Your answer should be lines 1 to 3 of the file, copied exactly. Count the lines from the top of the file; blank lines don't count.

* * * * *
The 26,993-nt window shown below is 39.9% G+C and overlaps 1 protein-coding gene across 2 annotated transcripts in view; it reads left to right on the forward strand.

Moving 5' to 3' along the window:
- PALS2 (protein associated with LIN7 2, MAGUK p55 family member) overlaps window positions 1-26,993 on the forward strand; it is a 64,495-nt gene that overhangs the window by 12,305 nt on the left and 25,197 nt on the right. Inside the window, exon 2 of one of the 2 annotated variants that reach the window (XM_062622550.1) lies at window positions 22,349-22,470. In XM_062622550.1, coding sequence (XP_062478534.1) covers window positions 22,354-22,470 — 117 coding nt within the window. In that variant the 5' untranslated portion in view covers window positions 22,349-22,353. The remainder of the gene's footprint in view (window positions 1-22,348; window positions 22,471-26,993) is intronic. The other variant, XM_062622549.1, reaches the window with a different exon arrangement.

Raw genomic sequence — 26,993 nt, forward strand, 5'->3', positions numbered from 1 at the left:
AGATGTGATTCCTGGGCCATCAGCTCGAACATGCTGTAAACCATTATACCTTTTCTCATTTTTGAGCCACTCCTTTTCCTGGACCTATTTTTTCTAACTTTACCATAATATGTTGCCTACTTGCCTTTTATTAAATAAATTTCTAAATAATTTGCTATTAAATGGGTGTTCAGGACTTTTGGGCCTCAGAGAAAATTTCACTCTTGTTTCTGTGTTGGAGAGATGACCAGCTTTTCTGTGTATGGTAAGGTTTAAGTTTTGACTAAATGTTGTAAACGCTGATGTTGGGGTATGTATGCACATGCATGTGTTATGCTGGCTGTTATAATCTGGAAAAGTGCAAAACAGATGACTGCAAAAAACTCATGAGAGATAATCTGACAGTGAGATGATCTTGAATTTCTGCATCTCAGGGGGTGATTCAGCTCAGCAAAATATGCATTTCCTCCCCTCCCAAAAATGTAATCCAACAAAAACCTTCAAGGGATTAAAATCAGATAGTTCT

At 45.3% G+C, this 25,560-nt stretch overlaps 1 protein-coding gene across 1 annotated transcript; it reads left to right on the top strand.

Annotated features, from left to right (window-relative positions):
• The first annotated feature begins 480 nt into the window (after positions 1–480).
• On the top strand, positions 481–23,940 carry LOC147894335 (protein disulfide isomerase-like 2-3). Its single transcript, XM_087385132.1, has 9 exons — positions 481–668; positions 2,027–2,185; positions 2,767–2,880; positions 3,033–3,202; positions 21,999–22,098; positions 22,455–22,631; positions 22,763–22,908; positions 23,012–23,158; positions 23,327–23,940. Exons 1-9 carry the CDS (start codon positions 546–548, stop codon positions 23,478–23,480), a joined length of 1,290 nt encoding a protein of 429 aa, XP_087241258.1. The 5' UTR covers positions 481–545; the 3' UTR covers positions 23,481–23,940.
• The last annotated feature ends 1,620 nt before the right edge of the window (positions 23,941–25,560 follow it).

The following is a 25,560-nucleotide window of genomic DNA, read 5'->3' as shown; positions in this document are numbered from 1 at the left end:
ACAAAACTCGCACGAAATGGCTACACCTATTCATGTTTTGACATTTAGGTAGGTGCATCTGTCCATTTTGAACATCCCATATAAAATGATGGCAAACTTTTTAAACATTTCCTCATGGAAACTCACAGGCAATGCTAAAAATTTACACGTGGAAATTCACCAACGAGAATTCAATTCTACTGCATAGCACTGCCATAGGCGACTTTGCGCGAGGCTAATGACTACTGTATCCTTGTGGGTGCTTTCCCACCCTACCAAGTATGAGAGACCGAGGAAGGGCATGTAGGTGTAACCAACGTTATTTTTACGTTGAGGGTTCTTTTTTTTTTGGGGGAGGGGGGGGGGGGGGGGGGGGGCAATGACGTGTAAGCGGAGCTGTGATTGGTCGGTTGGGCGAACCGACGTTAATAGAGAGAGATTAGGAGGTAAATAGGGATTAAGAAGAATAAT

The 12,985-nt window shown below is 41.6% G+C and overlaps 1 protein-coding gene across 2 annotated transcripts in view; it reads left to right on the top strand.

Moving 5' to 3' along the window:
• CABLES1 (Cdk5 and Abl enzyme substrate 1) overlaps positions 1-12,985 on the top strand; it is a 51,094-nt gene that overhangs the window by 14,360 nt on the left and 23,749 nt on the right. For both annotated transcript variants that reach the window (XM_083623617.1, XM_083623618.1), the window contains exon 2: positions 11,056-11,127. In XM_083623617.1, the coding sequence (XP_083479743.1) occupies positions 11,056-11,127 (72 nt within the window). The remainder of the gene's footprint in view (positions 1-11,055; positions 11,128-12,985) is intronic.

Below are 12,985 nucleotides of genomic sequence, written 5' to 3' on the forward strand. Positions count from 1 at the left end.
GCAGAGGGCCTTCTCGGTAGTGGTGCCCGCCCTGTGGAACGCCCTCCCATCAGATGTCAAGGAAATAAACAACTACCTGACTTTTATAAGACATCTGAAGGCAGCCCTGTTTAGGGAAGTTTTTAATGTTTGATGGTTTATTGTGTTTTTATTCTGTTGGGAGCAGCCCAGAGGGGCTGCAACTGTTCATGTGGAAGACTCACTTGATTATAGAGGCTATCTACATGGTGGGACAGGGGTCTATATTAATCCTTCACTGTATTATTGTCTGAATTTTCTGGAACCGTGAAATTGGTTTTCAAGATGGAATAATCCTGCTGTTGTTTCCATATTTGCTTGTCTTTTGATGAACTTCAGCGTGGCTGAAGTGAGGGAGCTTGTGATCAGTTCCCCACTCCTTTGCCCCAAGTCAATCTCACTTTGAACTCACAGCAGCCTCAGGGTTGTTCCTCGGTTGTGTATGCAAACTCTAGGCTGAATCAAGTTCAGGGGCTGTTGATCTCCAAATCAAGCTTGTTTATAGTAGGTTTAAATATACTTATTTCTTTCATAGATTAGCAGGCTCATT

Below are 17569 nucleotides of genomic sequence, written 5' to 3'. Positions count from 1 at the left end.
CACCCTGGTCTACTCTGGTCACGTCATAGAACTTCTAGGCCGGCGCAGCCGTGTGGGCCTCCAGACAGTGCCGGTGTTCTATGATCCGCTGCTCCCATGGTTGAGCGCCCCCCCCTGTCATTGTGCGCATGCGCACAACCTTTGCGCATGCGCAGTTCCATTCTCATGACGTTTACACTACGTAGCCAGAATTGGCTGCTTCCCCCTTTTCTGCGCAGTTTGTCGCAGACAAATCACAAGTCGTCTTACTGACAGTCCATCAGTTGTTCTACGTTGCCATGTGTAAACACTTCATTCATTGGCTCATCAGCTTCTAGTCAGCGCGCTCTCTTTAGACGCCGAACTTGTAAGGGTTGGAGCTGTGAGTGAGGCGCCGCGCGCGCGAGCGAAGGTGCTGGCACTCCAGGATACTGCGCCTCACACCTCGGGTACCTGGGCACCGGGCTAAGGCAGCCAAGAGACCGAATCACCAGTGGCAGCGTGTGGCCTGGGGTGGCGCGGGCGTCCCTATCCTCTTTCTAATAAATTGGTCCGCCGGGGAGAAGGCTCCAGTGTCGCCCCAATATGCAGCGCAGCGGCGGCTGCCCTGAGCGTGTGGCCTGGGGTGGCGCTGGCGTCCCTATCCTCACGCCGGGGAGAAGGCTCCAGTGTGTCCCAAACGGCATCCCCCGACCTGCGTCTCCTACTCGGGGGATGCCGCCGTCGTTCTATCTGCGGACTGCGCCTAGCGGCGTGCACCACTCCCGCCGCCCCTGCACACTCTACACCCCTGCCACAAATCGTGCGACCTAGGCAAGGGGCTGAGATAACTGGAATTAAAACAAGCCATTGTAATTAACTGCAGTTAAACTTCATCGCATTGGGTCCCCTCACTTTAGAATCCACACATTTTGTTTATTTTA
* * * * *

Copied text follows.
The 26,993-nt window shown below is 39.9% G+C and overlaps 1 protein-coding gene across 2 annotated transcripts in view; it reads left to right on the forward strand.

Moving 5' to 3' along the window:
- PALS2 (protein associated with LIN7 2, MAGUK p55 family member) overlaps window positions 1-26,993 on the forward strand; it is a 64,495-nt gene that overhangs the window by 12,305 nt on the left and 25,197 nt on the right. Inside the window, exon 2 of one of the 2 annotated variants that reach the window (XM_062622550.1) lies at window positions 22,349-22,470. In XM_062622550.1, coding sequence (XP_062478534.1) covers window positions 22,354-22,470 — 117 coding nt within the window. In that variant the 5' untranslated portion in view covers window positions 22,349-22,353. The remainder of the gene's footprint in view (window positions 1-22,348; window positions 22,471-26,993) is intronic. The other variant, XM_062622549.1, reaches the window with a different exon arrangement.